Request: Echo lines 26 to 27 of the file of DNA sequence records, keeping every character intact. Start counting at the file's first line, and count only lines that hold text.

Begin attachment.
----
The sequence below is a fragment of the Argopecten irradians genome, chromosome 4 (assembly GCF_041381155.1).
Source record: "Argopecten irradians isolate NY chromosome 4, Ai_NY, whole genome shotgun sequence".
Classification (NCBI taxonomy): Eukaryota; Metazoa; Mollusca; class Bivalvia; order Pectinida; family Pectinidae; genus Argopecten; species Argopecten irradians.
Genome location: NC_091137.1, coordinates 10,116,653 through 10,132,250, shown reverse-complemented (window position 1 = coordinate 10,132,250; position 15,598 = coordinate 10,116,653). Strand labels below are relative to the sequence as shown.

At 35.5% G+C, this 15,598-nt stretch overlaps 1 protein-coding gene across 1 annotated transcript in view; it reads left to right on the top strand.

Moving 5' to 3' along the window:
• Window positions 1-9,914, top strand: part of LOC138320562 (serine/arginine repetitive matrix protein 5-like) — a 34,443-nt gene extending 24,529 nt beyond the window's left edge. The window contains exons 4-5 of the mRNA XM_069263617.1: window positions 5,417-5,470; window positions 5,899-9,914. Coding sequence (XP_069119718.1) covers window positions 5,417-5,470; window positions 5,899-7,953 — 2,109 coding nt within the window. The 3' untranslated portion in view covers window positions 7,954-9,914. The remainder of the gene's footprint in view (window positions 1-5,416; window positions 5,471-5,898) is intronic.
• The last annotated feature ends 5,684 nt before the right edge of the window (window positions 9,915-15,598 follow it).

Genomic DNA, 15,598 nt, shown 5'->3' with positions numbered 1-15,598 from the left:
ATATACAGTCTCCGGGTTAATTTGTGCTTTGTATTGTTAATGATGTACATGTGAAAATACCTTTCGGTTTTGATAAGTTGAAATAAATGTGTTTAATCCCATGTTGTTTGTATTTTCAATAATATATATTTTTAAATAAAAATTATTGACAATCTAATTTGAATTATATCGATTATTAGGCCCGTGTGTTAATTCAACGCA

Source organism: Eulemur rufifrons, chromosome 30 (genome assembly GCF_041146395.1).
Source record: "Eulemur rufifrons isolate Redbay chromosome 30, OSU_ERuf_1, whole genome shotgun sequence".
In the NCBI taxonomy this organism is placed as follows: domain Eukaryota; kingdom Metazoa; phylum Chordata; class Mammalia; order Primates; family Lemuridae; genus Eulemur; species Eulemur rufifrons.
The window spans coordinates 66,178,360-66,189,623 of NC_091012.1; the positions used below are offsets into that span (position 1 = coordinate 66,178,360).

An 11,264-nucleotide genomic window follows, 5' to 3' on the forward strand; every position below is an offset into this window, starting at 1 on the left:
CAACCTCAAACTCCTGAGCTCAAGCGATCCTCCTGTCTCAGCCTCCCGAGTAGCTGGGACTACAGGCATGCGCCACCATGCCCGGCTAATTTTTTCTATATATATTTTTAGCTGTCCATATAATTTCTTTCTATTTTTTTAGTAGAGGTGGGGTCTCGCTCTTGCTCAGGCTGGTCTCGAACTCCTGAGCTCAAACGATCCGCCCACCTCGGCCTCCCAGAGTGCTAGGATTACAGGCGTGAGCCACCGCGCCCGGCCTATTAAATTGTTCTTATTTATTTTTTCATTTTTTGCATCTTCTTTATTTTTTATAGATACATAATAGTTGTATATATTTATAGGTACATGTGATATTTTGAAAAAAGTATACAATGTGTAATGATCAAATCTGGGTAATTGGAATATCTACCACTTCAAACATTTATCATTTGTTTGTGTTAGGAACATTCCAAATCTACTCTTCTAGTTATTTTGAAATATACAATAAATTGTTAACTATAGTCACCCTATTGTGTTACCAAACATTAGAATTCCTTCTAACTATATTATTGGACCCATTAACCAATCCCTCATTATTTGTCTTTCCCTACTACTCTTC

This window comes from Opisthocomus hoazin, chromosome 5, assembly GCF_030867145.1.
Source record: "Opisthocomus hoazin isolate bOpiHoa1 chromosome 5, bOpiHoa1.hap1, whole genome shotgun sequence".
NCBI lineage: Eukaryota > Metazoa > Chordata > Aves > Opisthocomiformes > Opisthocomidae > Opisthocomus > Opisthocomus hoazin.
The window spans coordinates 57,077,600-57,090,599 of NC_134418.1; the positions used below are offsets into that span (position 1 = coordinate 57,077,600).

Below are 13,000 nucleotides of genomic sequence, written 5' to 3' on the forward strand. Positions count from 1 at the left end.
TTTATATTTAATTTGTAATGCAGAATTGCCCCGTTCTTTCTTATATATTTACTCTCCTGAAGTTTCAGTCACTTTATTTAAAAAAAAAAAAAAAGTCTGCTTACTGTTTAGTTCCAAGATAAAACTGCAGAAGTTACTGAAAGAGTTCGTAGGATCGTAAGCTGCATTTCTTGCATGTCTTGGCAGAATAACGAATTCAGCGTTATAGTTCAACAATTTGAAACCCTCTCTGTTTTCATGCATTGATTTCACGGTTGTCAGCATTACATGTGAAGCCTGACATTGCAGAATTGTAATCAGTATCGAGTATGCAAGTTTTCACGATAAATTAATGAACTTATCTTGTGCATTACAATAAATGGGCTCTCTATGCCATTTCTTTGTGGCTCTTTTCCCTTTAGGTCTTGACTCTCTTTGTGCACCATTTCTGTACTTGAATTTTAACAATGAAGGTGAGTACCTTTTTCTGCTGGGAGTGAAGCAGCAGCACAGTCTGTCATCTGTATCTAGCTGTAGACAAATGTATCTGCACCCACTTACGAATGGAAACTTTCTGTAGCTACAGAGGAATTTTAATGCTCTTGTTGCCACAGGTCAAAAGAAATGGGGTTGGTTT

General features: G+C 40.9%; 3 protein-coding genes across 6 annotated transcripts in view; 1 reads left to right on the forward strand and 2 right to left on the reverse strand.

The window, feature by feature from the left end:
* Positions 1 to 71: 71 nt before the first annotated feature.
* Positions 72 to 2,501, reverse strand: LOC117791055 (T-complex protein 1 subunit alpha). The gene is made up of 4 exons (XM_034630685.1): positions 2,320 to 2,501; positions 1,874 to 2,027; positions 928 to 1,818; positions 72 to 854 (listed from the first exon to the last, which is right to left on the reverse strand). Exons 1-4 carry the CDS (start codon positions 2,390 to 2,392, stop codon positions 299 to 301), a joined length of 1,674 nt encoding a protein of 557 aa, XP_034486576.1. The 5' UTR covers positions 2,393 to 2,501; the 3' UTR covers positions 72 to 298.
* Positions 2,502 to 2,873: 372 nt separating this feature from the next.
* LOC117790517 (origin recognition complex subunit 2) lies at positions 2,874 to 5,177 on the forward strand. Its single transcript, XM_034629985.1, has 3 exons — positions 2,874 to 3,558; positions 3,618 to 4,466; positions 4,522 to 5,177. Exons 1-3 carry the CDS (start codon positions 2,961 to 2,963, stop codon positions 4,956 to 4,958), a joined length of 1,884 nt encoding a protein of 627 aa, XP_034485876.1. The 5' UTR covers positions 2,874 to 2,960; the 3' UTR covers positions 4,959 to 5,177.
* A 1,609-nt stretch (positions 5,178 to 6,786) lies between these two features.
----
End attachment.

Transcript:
* Positions 72 to 2,501, reverse strand: LOC117791055 (T-complex protein 1 subunit alpha). The gene is made up of 4 exons (XM_034630685.1): positions 2,320 to 2,501; positions 1,874 to 2,027; positions 928 to 1,818; positions 72 to 854 (listed from the first exon to the last, which is right to left on the reverse strand). Exons 1-4 carry the CDS (start codon positions 2,390 to 2,392, stop codon positions 299 to 301), a joined length of 1,674 nt encoding a protein of 557 aa, XP_034486576.1. The 5' UTR covers positions 2,393 to 2,501; the 3' UTR covers positions 72 to 298.
* Positions 2,502 to 2,873: 372 nt separating this feature from the next.